A Bounty of Blessings in Thanksgivings Past


Arkansas Democrat-Gazette, November 23, 2000


hen the Pilgrims took time to feast and thank God for their blessings in 1621, they had no way of knowing that they were starting a lasting tradition.  But 379 years later, Thanksgiving is a cherished holiday across the country.

            Four of Searcy’s senior citizens shared some thoughts about Thanksgivings past.

            R.C. McCourt [a member of the board of directors of the White County Historical Society] grew up in Pangburn and has many happy memories of Thanksgiving.  “As a youngster, I remember Mom cooking up extra for Thanksgiving – things like baked hen and dressing, pork ribs and gravy, pumpkin and raisin pies, and buttered sweet potatoes.

            “In the late ‘20s, the Pangburn teams opened the basketball season on Thanksgiving afternoon on its red clay court.  Those were great times; folks with full stomachs soon had hoarse throats from yelling for the home team.”

            McCourt recalled that most of those long-ago Thanksgivings were happy and enjoyed by all, but there were a few exceptions.  One of those exceptions was Thanksgiving 1926.  A tornado leveled Heber Springs, and more than 20 people were killed, McCourt said.  [R.C. is shown in the photo at left three years later, in the second grade.]

            Thanksgiving 1944 also was a gloomy time because the war in both Europe and the Pacific was not going well, McCourt said.  “and there was another Thanksgiving when some stores burned in Pangburn.”

            Peggy Wisdom [Historical Society secretary], who grew up on a farm near Bradford during the Depression, remembers Thanksgiving dinners that featured chicken and dressing. “Mother made wonderful dressing on a wood-burning cookstove,” she said.

            Some of her strongest Thanksgiving memories go back to the third, fourth and fifth grades at school.  She thoroughly enjoyed hearing the story of the Pilgrims and the Indians.  “Our teachers made a lot out of the Indians and the Pilgrims sharing their food,” she said.      She also remembered drawing Pilgrims and turkeys.  “We made our decorations,” she said.  “We didn’t buy anything.”

            When World War II came along, Peggy said holidays became less important to her family.  “We didn’t think much about them,” she said.

            Corinne Hart [also a member of the Historical Society] grew up in Letona and remembers the Thanksgiving school programs on the Wednesday before Thanksgiving.  The children would dress up like Pilgrims and mostly did pantomimes, she said.  She liked to perform and recite a well-loved poem that began, “Over the river and through the woods, to grandfather’s house we go…”

            Schools were closed just for Thanksgiving Day back then.  It would be a while before the students would get Friday off, too.  Hart remembers Thanksgiving Day as “a celebration of simple things.”  The family would gather at her parents’ home, with some relatives coming by buggy or wagon.  As Hart’s five brothers got old enough to date, their girlfriends would be invited as well.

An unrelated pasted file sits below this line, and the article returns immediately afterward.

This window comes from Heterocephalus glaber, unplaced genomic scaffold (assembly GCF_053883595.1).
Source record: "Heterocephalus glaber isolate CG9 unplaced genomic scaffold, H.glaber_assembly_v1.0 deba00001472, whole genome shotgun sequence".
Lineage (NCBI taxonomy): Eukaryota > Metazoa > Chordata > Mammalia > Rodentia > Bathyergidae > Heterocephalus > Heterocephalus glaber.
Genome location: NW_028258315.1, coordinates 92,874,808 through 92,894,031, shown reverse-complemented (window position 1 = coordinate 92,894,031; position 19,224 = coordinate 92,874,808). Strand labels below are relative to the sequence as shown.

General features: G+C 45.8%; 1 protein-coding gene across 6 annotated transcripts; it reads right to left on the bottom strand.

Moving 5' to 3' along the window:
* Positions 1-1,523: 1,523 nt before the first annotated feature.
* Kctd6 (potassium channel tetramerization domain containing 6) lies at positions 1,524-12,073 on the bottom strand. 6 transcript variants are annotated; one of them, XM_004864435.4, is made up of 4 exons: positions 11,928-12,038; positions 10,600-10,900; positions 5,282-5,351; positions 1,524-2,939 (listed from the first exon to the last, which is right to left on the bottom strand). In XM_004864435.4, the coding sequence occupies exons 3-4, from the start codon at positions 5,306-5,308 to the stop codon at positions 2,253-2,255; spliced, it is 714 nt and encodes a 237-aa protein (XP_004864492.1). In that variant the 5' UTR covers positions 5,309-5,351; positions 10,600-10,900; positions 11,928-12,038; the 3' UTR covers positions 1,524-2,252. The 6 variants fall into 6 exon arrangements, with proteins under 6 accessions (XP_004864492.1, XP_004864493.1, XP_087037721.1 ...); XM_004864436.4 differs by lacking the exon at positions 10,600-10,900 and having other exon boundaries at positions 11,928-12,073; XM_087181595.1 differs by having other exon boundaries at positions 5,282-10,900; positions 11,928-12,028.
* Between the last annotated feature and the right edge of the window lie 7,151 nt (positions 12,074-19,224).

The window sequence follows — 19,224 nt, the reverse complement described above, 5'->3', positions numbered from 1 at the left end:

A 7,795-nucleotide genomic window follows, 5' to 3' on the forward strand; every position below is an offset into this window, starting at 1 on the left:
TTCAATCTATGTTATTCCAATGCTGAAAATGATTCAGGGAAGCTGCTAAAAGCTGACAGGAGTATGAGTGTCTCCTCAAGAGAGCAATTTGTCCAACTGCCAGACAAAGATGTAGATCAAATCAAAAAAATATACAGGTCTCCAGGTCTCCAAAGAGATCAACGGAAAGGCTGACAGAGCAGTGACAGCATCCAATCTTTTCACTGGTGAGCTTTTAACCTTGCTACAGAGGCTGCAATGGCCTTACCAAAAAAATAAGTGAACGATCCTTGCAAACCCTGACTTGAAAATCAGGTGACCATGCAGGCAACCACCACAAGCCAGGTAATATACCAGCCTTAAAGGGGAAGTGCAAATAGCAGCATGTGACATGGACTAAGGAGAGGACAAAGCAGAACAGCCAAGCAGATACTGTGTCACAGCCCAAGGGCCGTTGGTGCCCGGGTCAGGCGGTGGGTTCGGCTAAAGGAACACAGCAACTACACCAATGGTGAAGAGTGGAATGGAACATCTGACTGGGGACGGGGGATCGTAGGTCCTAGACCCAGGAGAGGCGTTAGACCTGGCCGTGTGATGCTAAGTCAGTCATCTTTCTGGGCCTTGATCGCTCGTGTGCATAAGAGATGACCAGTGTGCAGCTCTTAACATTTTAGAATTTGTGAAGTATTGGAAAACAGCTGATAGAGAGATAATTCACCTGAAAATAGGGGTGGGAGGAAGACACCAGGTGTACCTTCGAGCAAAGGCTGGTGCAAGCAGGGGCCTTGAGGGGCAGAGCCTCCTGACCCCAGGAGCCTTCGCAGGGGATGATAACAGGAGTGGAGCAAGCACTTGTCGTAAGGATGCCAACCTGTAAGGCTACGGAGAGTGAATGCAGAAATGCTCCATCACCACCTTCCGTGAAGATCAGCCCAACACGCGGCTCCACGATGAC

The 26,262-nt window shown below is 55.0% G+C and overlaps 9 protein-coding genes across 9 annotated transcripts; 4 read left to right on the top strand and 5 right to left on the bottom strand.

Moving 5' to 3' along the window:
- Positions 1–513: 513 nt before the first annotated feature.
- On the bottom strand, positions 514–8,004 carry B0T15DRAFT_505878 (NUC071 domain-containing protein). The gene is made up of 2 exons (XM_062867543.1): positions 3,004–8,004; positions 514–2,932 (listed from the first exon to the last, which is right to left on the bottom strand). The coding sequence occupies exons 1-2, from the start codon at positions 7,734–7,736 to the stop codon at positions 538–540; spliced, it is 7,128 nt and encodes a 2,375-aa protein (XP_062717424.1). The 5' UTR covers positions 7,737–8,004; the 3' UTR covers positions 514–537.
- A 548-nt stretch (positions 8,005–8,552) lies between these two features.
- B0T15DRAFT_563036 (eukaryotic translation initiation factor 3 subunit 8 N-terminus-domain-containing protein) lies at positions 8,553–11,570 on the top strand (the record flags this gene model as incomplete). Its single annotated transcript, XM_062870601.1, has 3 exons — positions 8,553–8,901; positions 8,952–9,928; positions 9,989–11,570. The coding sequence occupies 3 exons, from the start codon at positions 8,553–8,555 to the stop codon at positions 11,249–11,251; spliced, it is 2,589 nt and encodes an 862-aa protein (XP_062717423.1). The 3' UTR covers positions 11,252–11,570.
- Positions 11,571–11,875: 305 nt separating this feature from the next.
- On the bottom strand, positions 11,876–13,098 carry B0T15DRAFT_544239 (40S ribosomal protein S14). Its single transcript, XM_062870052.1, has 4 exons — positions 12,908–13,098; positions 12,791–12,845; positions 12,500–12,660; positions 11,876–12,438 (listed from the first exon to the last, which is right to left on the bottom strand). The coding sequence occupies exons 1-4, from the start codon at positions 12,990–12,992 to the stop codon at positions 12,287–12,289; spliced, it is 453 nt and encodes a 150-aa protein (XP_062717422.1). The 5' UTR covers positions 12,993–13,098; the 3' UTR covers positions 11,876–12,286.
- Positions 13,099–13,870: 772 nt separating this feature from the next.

A big fat hen would be the main dish, complemented by dressing, garden vegetables and homemade biscuits.  Hart said her father was a Methodist minister, and on one Thanksgiving, with everyone holding hands around the table, he prayed a lengthy prayer before the meal.  When her youngest brother thought the prayer exceeded proper limits, he asked his father, “When are we going to eat?  Are you going to pray all day?”

            Hart said the children would go outside to play a game called ante-over.  Two teams would play on opposite sides of a garage or other building.  They would use a rubber ball, and the teams would alternate throwing it over the building.  If someone on the other side caught it, his or her team would run to the other side to touch or hit the opponents with the ball before the opponents could make it to the other side.

            The men would get together and talk about their crops, and the women would talk about their activities, Hart said.  “Mother would leave the food on the table, covered  by a cloth, and anyone could go back for more during the afternoon,” she said.

            Paul Hickman, who also grew up at Letona [where he was photographed on the goat below in 1916], said, “We always celebrated Thanksgiving.  It was a jolly occasion.”          Everyone had a Thanksgiving dinner, and a prayer of thanks for the food and the well-being of the people was a part of the day, Hickman added.

            He remembered one year, 1918, when Thanksgiving was overshadowed by Armistice Day, November 11, when World War I ended.  People did so much celebrating then that to Hickman, who was 9 at the time, Thanksgiving, which came about two weeks later, was not nearly so memorable.

            He said his family came 13 miles to Searcy on the evening of Armistice Day to celebrate.  “There were no paved streets then,” he said.  “The mills had tied their whistles down, and there was lots of noise.  Men were shooting guns; people were driving around with their car tops down.

            “Some men were shooting anvils.  They were pushing powder in the hollow of the anvil and inserting a short fuse.  It would blow an anvil into the air.  The sheriff made the men stop because somebody might have gotten hurt.

            Today, residents young and old alike enjoy Thanksgiving as much as the original participants.  And if they can, they’ll try to keep it going for a few hundred years more.

(The author is a member of the White County Historical Society.)